But one that really caught my attention the other night was Nell Bryden’s Second Time Around (link removed as it is now broken).

Share

A message for all those who feel like they have to go out with one leg rolled up to just below the knee (mainly teenage girls, unfortunately):

YOU LOOK TOTAL PRATS, SO STOP IT!

In any case, the kind of person who does do it usually has a calf (and rear end) which looks like something you’d find hanging in a butcher’s shop and not walking down catwalk – i.e. something best left under wraps and not displayed openly.

Share

If I live to be a hundred, I’ll never understand the female mind.

I was driving to a pupil the other day and I was behind a dark red Renault Clio. Nothing odd about that. But the inside was a comedy of errors…

  • pink seat covers
  • pink furry dice – huge ones
  • a pair of stuffed pink & white bootees on the back parcel shelf
  • a pink ball on the end of the aerial
  • a pink & white giraffe and a white teddy bear glued to the passenger side dashboard
  • a large, nodding white poodle glued very slightly to the left of the speedo area of the dash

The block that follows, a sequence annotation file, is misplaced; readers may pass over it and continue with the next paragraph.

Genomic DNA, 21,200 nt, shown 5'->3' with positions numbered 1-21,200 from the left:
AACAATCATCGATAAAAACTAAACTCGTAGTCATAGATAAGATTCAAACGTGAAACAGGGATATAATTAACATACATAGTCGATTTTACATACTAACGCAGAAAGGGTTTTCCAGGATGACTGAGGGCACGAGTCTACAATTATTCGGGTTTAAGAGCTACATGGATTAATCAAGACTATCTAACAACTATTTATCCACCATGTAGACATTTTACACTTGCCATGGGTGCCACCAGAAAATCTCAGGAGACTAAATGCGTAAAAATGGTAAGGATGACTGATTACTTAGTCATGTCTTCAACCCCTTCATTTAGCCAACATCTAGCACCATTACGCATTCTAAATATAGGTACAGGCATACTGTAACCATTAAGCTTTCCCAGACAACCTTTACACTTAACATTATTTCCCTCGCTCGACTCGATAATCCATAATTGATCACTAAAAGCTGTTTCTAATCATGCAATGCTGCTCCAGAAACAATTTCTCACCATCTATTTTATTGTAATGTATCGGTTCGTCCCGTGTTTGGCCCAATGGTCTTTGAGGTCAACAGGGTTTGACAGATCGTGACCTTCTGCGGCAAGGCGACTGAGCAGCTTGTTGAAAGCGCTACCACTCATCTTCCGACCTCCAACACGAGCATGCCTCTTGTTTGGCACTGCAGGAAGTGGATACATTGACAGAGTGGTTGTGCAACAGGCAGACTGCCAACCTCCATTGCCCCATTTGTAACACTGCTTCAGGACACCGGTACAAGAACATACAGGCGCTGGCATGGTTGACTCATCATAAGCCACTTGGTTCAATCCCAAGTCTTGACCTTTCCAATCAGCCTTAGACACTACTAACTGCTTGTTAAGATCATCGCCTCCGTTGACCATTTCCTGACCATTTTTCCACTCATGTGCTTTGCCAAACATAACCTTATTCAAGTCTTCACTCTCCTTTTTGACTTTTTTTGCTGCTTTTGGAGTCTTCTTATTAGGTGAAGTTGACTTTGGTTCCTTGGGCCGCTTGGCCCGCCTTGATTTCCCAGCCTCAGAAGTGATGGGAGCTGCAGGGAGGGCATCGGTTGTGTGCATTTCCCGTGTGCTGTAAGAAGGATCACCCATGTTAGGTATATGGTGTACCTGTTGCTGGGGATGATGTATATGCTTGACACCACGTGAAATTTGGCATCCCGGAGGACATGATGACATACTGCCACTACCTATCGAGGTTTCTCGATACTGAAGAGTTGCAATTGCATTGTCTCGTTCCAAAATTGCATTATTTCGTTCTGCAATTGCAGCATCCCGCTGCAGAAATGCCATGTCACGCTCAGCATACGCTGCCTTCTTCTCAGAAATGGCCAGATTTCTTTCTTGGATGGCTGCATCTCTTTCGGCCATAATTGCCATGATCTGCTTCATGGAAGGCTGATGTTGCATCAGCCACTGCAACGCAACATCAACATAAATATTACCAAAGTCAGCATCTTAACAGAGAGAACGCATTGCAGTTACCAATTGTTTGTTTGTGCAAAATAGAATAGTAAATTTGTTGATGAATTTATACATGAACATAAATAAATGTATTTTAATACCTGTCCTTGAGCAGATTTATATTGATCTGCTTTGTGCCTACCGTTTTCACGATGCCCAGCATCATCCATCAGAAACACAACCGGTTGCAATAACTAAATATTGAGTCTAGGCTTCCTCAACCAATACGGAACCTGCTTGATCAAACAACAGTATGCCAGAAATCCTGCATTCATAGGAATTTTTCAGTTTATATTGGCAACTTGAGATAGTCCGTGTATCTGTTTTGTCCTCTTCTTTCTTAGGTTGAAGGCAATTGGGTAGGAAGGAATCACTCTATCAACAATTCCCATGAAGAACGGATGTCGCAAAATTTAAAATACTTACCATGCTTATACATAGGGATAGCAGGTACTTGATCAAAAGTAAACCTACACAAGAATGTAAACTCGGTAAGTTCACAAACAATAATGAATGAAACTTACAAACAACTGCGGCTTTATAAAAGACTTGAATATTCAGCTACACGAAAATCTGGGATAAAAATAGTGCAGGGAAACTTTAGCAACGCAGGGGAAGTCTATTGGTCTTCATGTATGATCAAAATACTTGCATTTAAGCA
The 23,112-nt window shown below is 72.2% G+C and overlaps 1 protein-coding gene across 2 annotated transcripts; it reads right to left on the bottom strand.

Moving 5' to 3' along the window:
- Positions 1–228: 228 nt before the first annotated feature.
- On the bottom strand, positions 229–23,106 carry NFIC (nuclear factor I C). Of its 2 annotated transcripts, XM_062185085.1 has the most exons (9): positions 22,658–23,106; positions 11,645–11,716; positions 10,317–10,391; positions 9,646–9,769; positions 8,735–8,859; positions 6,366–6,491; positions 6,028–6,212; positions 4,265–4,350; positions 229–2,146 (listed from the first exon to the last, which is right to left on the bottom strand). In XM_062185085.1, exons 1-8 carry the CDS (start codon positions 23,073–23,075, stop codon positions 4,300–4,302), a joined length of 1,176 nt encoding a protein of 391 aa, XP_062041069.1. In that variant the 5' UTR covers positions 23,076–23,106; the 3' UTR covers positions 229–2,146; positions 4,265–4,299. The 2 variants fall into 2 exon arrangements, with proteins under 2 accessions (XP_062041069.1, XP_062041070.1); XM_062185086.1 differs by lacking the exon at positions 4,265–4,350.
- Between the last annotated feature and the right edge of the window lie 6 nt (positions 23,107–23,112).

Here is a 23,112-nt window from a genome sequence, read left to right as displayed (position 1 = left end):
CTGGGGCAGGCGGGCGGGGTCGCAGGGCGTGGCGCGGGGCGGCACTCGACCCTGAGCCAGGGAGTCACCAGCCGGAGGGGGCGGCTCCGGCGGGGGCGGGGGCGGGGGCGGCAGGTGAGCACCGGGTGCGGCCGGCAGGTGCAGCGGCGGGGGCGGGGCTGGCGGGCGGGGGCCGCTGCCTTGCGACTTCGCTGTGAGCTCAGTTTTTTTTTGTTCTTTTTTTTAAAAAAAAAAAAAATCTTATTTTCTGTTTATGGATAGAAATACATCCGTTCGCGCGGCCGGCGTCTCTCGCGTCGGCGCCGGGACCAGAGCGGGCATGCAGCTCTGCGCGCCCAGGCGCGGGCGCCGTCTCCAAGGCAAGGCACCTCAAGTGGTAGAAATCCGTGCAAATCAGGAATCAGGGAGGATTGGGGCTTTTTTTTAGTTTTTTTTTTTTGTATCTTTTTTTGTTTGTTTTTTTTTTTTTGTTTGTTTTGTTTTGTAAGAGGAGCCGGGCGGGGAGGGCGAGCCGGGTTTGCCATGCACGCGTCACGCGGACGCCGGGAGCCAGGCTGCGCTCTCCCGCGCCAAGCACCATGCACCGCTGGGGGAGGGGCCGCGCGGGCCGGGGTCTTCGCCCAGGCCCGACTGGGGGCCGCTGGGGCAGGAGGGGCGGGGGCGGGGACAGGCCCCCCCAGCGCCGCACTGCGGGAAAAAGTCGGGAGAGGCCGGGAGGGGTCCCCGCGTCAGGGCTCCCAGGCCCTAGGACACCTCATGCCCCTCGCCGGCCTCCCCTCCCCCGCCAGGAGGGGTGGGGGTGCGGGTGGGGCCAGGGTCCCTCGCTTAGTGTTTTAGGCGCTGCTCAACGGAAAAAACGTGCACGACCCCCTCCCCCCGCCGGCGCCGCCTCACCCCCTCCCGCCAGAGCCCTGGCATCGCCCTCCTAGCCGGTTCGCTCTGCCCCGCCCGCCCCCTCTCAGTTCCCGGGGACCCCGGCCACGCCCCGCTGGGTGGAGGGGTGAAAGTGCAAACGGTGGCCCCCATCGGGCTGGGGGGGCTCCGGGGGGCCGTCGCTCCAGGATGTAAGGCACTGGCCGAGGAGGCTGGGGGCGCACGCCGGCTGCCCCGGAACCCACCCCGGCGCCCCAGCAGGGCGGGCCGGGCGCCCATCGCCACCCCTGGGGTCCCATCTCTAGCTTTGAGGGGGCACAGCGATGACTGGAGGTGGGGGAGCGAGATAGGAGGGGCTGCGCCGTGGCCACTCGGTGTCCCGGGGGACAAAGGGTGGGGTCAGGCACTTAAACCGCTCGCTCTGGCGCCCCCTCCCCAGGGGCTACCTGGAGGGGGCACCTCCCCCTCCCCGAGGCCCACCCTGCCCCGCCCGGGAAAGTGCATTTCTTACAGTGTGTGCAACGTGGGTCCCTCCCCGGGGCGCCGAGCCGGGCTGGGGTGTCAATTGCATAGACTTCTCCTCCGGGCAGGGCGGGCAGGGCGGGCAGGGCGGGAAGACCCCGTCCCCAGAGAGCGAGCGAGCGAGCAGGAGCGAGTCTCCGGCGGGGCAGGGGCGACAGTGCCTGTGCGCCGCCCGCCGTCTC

• various other toys stuck to windows and in corners

From behind I couldn’t see the driver above the head restraint of rear of the seat, so she wasn’t a tall person. So there was no way she could possibly see properly with that poodle on the dash and those dice hanging from the mirror. And she wasn’t a slow driver, either – she shot off pretty quickly from lights and stuff.

Makes you wonder how she’d deal with a kid walking across as the lights change, hidden right behind that stupid stuffed poodle.

Mind you, I was on a lesson yesterday and a car (a BMW, I think) pulled up alongside us at lights. I said to my pupil:

Just look at this guy on his mobile next to us.

Apart from the fact he was on his mobile whilst driving, the mobile had what appeared to be a huge metal chain attached to it (or possibly it was an ornamental belt buckle – it was about 10cm across and looked like it was diamond-encrusted). Also attached was some sort of stuffed toy at least 20cm long.